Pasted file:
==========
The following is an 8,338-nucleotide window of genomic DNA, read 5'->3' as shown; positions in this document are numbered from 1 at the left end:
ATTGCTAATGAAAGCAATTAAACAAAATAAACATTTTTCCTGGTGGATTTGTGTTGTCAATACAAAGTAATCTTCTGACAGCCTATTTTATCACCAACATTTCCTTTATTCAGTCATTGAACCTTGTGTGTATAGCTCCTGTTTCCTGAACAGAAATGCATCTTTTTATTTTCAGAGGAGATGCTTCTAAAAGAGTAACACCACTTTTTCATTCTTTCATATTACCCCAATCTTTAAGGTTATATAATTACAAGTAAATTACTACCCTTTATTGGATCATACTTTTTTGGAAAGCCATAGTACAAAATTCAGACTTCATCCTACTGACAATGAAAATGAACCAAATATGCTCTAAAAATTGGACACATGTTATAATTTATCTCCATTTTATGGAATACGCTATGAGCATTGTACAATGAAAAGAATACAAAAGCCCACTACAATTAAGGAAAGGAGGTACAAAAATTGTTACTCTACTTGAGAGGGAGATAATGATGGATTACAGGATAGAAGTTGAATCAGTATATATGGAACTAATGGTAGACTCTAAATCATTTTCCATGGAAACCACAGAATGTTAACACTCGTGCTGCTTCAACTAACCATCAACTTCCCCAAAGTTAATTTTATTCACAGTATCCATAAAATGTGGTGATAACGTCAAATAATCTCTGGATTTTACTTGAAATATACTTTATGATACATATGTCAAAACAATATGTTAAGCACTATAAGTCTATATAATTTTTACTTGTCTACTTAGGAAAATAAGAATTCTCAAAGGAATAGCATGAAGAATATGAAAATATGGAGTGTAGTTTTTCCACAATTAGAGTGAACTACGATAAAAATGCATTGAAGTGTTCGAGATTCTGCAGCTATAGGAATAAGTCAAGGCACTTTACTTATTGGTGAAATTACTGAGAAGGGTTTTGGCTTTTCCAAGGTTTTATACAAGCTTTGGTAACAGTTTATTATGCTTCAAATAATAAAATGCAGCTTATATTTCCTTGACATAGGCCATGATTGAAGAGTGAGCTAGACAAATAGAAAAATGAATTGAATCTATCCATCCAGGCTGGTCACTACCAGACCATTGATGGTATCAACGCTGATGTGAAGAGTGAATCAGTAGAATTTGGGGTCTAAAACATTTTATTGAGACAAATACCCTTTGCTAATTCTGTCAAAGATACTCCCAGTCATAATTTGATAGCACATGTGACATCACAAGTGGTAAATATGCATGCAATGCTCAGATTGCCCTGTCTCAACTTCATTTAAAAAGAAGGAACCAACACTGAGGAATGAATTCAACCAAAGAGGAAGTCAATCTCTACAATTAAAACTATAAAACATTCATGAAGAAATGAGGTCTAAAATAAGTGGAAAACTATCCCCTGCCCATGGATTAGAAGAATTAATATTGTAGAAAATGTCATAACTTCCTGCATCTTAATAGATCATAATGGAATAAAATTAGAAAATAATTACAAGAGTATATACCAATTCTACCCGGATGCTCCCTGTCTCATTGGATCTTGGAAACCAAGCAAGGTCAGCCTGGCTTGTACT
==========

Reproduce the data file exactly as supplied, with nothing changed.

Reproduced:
The following is an 8,338-nucleotide window of genomic DNA, read 5'->3' as shown; positions in this document are numbered from 1 at the left end:
ATTGCTAATGAAAGCAATTAAACAAAATAAACATTTTTCCTGGTGGATTTGTGTTGTCAATACAAAGTAATCTTCTGACAGCCTATTTTATCACCAACATTTCCTTTATTCAGTCATTGAACCTTGTGTGTATAGCTCCTGTTTCCTGAACAGAAATGCATCTTTTTATTTTCAGAGGAGATGCTTCTAAAAGAGTAACACCACTTTTTCATTCTTTCATATTACCCCAATCTTTAAGGTTATATAATTACAAGTAAATTACTACCCTTTATTGGATCATACTTTTTTGGAAAGCCATAGTACAAAATTCAGACTTCATCCTACTGACAATGAAAATGAACCAAATATGCTCTAAAAATTGGACACATGTTATAATTTATCTCCATTTTATGGAATACGCTATGAGCATTGTACAATGAAAAGAATACAAAAGCCCACTACAATTAAGGAAAGGAGGTACAAAAATTGTTACTCTACTTGAGAGGGAGATAATGATGGATTACAGGATAGAAGTTGAATCAGTATATATGGAACTAATGGTAGACTCTAAATCATTTTCCATGGAAACCACAGAATGTTAACACTCGTGCTGCTTCAACTAACCATCAACTTCCCCAAAGTTAATTTTATTCACAGTATCCATAAAATGTGGTGATAACGTCAAATAATCTCTGGATTTTACTTGAAATATACTTTATGATACATATGTCAAAACAATATGTTAAGCACTATAAGTCTATATAATTTTTACTTGTCTACTTAGGAAAATAAGAATTCTCAAAGGAATAGCATGAAGAATATGAAAATATGGAGTGTAGTTTTTCCACAATTAGAGTGAACTACGATAAAAATGCATTGAAGTGTTCGAGATTCTGCAGCTATAGGAATAAGTCAAGGCACTTTACTTATTGGTGAAATTACTGAGAAGGGTTTTGGCTTTTCCAAGGTTTTATACAAGCTTTGGTAACAGTTTATTATGCTTCAAATAATAAAATGCAGCTTATATTTCCTTGACATAGGCCATGATTGAAGAGTGAGCTAGACAAATAGAAAAATGAATTGAATCTATCCATCCAGGCTGGTCACTACCAGACCATTGATGGTATCAACGCTGATGTGAAGAGTGAATCAGTAGAATTTGGGGTCTAAAACATTTTATTGAGACAAATACCCTTTGCTAATTCTGTCAAAGATACTCCCAGTCATAATTTGATAGCACATGTGACATCACAAGTGGTAAATATGCATGCAATGCTCAGATTGCCCTGTCTCAACTTCATTTAAAAAGAAGGAACCAACACTGAGGAATGAATTCAACCAAAGAGGAAGTCAATCTCTACAATTAAAACTATAAAACATTCATGAAGAAATGAGGTCTAAAATAAGTGGAAAACTATCCCCTGCCCATGGATTAGAAGAATTAATATTGTAGAAAATGTCATAACTTCCTGCATCTTAATAGATCATAATGGAATAAAATTAGAAAATAATTACAAGAGTATATACCAATTCTACCCGGATGCTCCCTGTCTCATTGGATCTTGGAAACCAAGCAAGGTCAGCCTGGCTTGTACT